Chloe-Mairead Donnelly, 23, of Cheshire, was branded “naughty” at school but now teaches languages to students with conditions from autism to dyslexia
A woman with ADHD and autism who sees her conditions as a “superpower not a disadvantage” has used being “picked on” at school as a springboard to success – becoming fluent in nine languages and turning to teaching.
Chloe-Mairead Donnelly, 23, struggled to pay attention in lessons – behaviour which she says was wrongly perceived as “naughtiness”.
But her experience made her determined to help other children who find it difficult to focus in mainstream education and she has started her own language tuition school, CMD Tutoring, where she has taught over 200 students with conditions from autism to dyslexia.
Chloe-Mairead, of Winsford, Cheshire, said: “I know how to work with my students, because I have the same challenges.
“I make them laugh, I make the work fun and I try to pass on my passion. Learning difficulties are not a disadvantage, they’re a superpower.”
Facing adversity even before she was born, Chloe-Mairead felt huge guilt over losing for her mum Denise Donnelly at the age of 48, when she was just 10.
She said: “I developed a cyst on my ovary in the womb. I was born ill and rushed straight into surgery to have most of my intestines removed.
“The stress of my birth caused Mum to leave hospital in a wheelchair and she never walked again.”
The experience had led to Denise, who had progressive multiple sclerosis (MS), suffering a relapse – something for which Chloe-Mairead felt responsible.
“For years, I thought her relapse was all because of me," she said. "I’d tell myself I was the reason Mum had died.”
Grieving as she started secondary school, just months after her mother’s death, Chloe-Mairead turned her focus to her favourite lesson – Spanish.
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“In Spanish lessons I just found I was so focussed that I didn’t have time to think about what’d happened. I really threw myself into it. Now I see that languages are one of my autistic fixations.”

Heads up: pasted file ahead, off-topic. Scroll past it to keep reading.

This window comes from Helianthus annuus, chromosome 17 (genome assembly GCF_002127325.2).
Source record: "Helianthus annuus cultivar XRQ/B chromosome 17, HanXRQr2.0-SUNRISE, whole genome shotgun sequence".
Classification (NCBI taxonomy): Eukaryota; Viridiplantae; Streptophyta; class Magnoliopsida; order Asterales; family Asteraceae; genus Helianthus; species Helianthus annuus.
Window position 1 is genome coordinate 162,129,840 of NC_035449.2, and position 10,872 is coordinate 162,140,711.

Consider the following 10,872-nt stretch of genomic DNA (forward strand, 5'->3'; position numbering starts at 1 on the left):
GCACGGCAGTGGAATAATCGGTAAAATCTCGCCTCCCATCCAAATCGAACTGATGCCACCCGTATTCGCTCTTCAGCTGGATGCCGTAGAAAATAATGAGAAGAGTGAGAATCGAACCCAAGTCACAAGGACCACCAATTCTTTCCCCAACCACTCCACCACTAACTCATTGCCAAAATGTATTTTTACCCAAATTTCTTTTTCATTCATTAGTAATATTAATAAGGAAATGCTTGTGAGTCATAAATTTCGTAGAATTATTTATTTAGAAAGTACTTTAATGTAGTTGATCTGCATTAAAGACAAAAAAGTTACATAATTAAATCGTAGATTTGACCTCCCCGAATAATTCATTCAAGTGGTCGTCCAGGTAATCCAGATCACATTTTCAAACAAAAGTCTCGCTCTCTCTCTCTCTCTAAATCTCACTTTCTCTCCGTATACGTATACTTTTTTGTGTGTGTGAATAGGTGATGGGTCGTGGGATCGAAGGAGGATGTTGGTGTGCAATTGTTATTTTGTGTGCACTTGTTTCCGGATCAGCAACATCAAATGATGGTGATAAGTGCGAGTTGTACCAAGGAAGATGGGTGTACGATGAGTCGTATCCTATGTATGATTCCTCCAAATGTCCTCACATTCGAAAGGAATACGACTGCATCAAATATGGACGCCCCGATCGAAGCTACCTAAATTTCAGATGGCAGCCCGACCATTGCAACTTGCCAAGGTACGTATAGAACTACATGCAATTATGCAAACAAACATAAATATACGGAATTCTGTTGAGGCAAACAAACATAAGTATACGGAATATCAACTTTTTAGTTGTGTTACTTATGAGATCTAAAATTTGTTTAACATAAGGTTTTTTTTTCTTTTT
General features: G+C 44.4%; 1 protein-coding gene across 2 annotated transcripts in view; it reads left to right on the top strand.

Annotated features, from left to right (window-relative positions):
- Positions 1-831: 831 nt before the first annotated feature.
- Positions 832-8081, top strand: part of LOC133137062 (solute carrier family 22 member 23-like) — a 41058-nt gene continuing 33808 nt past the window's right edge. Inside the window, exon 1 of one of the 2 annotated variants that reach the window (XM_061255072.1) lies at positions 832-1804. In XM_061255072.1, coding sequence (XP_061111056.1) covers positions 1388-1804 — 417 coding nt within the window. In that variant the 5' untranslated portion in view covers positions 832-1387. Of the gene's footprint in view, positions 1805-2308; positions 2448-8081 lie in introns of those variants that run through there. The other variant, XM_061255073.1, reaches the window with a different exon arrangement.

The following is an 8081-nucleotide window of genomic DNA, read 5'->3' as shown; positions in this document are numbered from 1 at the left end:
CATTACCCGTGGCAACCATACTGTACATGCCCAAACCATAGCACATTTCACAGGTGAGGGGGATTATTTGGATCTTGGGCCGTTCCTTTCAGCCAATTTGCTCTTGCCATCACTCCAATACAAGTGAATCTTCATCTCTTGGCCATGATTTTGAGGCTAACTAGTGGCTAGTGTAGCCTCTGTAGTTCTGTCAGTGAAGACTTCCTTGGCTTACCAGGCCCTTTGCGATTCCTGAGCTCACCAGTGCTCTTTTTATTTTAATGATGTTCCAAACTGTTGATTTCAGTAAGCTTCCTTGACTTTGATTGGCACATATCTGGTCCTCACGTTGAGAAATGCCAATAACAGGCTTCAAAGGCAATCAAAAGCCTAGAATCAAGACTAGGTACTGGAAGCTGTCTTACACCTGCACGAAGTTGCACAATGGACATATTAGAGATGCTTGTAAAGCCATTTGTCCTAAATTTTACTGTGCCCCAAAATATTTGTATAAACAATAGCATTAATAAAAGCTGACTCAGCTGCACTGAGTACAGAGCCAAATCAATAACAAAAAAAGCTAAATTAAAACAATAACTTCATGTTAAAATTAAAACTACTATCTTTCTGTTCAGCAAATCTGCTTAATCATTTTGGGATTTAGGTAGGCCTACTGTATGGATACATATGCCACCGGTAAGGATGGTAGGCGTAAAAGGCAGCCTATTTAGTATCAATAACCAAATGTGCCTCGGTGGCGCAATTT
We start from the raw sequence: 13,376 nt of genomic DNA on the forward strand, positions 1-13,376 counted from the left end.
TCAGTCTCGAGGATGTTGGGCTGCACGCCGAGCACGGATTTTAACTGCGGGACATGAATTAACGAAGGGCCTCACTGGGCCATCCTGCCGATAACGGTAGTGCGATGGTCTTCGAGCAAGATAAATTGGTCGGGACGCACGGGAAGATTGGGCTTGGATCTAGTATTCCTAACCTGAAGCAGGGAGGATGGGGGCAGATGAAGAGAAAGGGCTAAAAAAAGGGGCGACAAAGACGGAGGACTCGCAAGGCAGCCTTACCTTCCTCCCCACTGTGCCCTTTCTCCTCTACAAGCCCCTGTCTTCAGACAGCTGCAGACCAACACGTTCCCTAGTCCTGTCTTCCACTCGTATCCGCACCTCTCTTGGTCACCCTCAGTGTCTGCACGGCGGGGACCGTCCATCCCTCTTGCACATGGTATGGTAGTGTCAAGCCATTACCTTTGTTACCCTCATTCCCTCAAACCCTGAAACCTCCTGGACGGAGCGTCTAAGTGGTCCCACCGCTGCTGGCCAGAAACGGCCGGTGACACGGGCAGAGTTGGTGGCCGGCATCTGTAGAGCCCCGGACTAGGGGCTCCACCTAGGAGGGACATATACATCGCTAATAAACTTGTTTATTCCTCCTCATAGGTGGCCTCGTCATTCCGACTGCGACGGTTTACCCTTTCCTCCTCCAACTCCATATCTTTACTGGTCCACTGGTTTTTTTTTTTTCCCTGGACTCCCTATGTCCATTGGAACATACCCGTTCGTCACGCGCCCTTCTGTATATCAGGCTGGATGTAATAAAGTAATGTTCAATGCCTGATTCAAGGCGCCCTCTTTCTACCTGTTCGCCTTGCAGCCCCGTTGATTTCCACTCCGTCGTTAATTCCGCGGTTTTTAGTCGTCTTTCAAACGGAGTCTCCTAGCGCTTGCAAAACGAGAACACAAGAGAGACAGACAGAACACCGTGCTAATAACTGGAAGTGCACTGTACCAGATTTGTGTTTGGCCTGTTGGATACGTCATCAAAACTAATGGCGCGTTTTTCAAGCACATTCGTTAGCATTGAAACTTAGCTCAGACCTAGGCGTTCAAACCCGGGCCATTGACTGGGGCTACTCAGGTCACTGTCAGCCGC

Placed into grief counselling by her school when she was 13, it was her counsellor who diagnosed Chloe-Mairead with attention deficit hyperactivity disorder (ADHD) – a neurodevelopmental disorder that means people have trouble paying attention and controlling impulsive behaviour.
Unfortunately, she felt stigmatised by her diagnosis.
“I think actually being diagnosed was when the stigma started. Someone even called me a 'ret***'. Some people just didn’t believe me. They’d say, ‘Girls can’t have ADHD.’
“And some teachers just thought I was naughty.”
When she was told she would not go to university or study languages, she became determined to prove her doubters wrong.
“I’d be told off for fiddling in class, but moving my hands helped me focus my ears to listen to what was going on. Now I know more about my condition, I use it to my advantage. I’ll teach with a PopSockets in my hands, rolling the marble between my fingers, as I know it aids my concentration.”
Her methods clearly worked, as Chloe-Mairead is fluent in nine languages and conversational in four more, speaking English, Spanish, French, Italian, Catalan, Romanian, Indonesian, Irish, Tetum, Portuguese, Latin, Welsh and Galician.
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And, in 2019, a chance encounter when she and her engineer boyfriend, Charlie, 23, were in the pub and overhead a father giving his daughter advice about her upcoming French GCSE, propelled her into teaching. By then, studying for a degree in French, Italian and Spanish at the University of Bangor in North Wales, Chloe-Mairead said she could not help interrupting.